Responding to news reports that former Philadelphia Daily News sports columnist Bill Conlin allegedly sexually assaulted children in the 1970s, District Attorney Seth Williams urged victims of any abuser and parents who suspect such crimes to call police.

Williams, who prosecuted sexual assaults against children in the early 1990s, said people often do not report the problem, leaving perpetrators free to find more victims.

On Thursday, Williams, who regularly uses social media to communicate public safety messages, said via Twitter: "When I'm King of the World, perverts like Bill Conlin won't be able to hide from criminal prosecution and incarceration because parents of victims failed to report the crimes timely."

Like many Philadelphians, Williams grew up reading Conlin. Williams began his tweet "When I'm King of the World" because Conlin often began his columns with that phrase.

"It was like his tool that he often used, his literary style, so I just played on that," Williams said later.

On Tuesday, The Inquirer reported that three women and a man said they had been molested as children by Conlin, a Hall of Fame baseball writer. He retired from the Daily News that day.

The accusers, including one of Conlin's nieces, said they had come forward because the Pennsylvania State University abuse scandal had revived painful memories.

At the time of the alleged assaults, the children told their parents what happened, but rather than reporting the allegations to authorities, the parents confronted Conlin and told their children to stay away from him.

Since The Inquirer's first story, two more women have said Conlin assaulted them as children.

Conlin's lawyer, George Bochetto, has said Conlin was "floored by these accusations" and was seeking to "vindicate his name."

In encouraging adults who learn of molestation allegations to call police, Williams said he wanted to be clear that he was not criticizing the parents in the Conlin accusations.

"My heart goes out to the parents, too," Williams said. "We have to listen to children, and when kids say they don't want to go over to Uncle Bill's house or Uncle Charlie's house or to Grandma's house, we have to ask a few more questions."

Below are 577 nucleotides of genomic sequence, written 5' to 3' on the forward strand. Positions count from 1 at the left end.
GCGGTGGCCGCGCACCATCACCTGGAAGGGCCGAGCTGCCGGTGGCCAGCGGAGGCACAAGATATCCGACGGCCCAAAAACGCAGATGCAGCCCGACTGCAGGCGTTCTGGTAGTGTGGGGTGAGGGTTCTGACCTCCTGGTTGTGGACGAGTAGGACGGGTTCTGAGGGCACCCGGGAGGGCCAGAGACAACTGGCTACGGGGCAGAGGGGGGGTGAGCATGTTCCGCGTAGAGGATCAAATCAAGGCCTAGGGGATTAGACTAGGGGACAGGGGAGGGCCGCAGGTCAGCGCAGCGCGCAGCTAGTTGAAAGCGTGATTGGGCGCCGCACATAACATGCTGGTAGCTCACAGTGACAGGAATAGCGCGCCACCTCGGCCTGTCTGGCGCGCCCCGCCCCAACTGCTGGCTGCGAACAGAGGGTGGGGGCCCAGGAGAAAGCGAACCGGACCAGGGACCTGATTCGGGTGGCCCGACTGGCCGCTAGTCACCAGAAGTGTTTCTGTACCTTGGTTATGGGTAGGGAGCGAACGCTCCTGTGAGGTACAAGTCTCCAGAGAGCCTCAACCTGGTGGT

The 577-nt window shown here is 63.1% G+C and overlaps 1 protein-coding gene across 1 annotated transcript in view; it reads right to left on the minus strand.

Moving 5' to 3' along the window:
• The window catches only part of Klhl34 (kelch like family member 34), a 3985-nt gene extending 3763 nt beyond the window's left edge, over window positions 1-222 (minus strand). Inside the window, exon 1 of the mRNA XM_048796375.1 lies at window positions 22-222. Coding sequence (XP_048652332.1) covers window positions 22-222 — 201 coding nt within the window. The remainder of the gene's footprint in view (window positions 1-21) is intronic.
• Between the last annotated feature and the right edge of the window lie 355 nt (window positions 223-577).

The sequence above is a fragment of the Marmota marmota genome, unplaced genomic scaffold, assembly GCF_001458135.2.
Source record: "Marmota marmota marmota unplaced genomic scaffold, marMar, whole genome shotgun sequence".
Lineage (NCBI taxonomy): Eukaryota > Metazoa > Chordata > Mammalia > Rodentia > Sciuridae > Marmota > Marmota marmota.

Williams, who is prosecuting child sex-abuse cases involving three Catholic priests, a defrocked priest, and a former schoolteacher, said people should report such crimes to police and not to the institutions overseeing the suspects.

In the case involving former Penn State assistant football coach Jerry Sandusky, witnesses first went to the university, Williams said. In many of the Catholic Church cases, accusations were first reported to the church. But most institutions can't police themselves, he said.

When he became district attorney in 2010, Williams tripled to 15 the number of staff working cases of child molestation, hoping to boost convictions.

When Williams prosecuted child sexual-assault cases from 1993 to 1994, he was often stunned that many victims and families were angry with him or with the children instead of with the suspect.

He said he never understood why, but he suspects people misdirected emotions in part because most child molesters are relatives or family friends.

"Ninety percent of all child molesters are known to the family," he said. "People think it's someone random, like a clown at the mall, when more often it's Mom's boyfriend."

Williams' tweet also referred to the inability of Conlin's accusers to have legal charges brought because the statute of limitations in New Jersey, where the alleged crimes occurred, had run out.

In 1996, New Jersey eliminated its statute of limitations on sex crimes. But that law was not retroactive. The accusations involving Conlin happened in the 1970s. At that time, the statute of limitations on such crimes was five years. Gloucester County prosecutors said they completed an "exhaustive investigation" of the recent allegations but could not bring charges because of the statute.

In 2006, Pennsylvania lengthened its statute of limitations for crimes involving sexual assault against children, allowing victims whose cases had not expired under previous statutes until age 50 to bring criminal charges against their alleged assailants and until age 30 to file civil suits.

But since a grand jury report in February citing alleged child sex abuse by priests of the Archdiocese of Philadelphia, some Pennsylvania politicians have called for abolishing the statute of limitations in such cases.

Williams noted that the limitations aim to ensure that defendants are fairly treated by not letting so much time pass after a crime that witnesses have died and evidence is hard to come by.

He said he considered the 2006 increase in the statute of limitations a step forward but would be willing to review it.

"I am definitely willing to work with other members of the Pennsylvania District Attorneys Association and legislators to see what best practices should be," he said.

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Contact staff writer Miriam Hill at 215-854-5520, hillmb@phillynews.com, or @miriamhill on Twitter.

Inquirer staff writer Nancy Phillips contributed to this article.

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After reader requests, we are adding the ability to comment on this story by clicking the link here. Comments will not appear until they have been moderated. For more on our commenting policy, click here.